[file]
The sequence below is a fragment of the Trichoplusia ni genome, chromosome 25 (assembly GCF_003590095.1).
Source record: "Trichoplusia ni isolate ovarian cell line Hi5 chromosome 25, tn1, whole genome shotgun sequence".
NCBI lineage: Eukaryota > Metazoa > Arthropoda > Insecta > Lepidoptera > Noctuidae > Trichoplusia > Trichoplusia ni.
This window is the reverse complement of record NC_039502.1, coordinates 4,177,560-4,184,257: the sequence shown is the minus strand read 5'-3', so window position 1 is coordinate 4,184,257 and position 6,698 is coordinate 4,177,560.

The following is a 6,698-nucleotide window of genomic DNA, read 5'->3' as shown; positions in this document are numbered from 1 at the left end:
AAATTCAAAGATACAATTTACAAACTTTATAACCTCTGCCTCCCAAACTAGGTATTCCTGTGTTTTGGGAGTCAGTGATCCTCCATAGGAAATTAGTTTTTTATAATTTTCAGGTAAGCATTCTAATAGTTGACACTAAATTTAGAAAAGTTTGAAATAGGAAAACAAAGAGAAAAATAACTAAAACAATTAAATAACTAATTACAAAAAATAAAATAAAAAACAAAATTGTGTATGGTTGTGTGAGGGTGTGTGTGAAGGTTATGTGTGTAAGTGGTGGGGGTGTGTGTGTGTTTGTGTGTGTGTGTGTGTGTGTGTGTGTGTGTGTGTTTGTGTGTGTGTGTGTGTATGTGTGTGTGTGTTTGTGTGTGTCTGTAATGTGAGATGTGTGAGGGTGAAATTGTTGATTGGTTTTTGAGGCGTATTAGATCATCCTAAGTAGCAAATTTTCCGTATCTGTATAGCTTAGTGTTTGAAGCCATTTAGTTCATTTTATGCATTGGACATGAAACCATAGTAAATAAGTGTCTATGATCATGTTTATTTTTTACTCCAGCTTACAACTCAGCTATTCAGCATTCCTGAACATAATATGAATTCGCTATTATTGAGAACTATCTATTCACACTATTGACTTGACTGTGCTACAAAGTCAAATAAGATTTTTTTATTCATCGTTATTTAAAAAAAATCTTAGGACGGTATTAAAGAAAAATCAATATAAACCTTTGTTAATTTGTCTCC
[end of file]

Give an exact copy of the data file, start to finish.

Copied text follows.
The sequence below is a fragment of the Trichoplusia ni genome, chromosome 25 (assembly GCF_003590095.1).
Source record: "Trichoplusia ni isolate ovarian cell line Hi5 chromosome 25, tn1, whole genome shotgun sequence".
NCBI lineage: Eukaryota > Metazoa > Arthropoda > Insecta > Lepidoptera > Noctuidae > Trichoplusia > Trichoplusia ni.
This window is the reverse complement of record NC_039502.1, coordinates 4,177,560-4,184,257: the sequence shown is the minus strand read 5'-3', so window position 1 is coordinate 4,184,257 and position 6,698 is coordinate 4,177,560.

The following is a 6,698-nucleotide window of genomic DNA, read 5'->3' as shown; positions in this document are numbered from 1 at the left end:
AAATTCAAAGATACAATTTACAAACTTTATAACCTCTGCCTCCCAAACTAGGTATTCCTGTGTTTTGGGAGTCAGTGATCCTCCATAGGAAATTAGTTTTTTATAATTTTCAGGTAAGCATTCTAATAGTTGACACTAAATTTAGAAAAGTTTGAAATAGGAAAACAAAGAGAAAAATAACTAAAACAATTAAATAACTAATTACAAAAAATAAAATAAAAAACAAAATTGTGTATGGTTGTGTGAGGGTGTGTGTGAAGGTTATGTGTGTAAGTGGTGGGGGTGTGTGTGTGTTTGTGTGTGTGTGTGTGTGTGTGTGTGTGTGTGTGTTTGTGTGTGTGTGTGTGTATGTGTGTGTGTGTTTGTGTGTGTCTGTAATGTGAGATGTGTGAGGGTGAAATTGTTGATTGGTTTTTGAGGCGTATTAGATCATCCTAAGTAGCAAATTTTCCGTATCTGTATAGCTTAGTGTTTGAAGCCATTTAGTTCATTTTATGCATTGGACATGAAACCATAGTAAATAAGTGTCTATGATCATGTTTATTTTTTACTCCAGCTTACAACTCAGCTATTCAGCATTCCTGAACATAATATGAATTCGCTATTATTGAGAACTATCTATTCACACTATTGACTTGACTGTGCTACAAAGTCAAATAAGATTTTTTTATTCATCGTTATTTAAAAAAAATCTTAGGACGGTATTAAAGAAAAATCAATATAAACCTTTGTTAATTTGTCTCC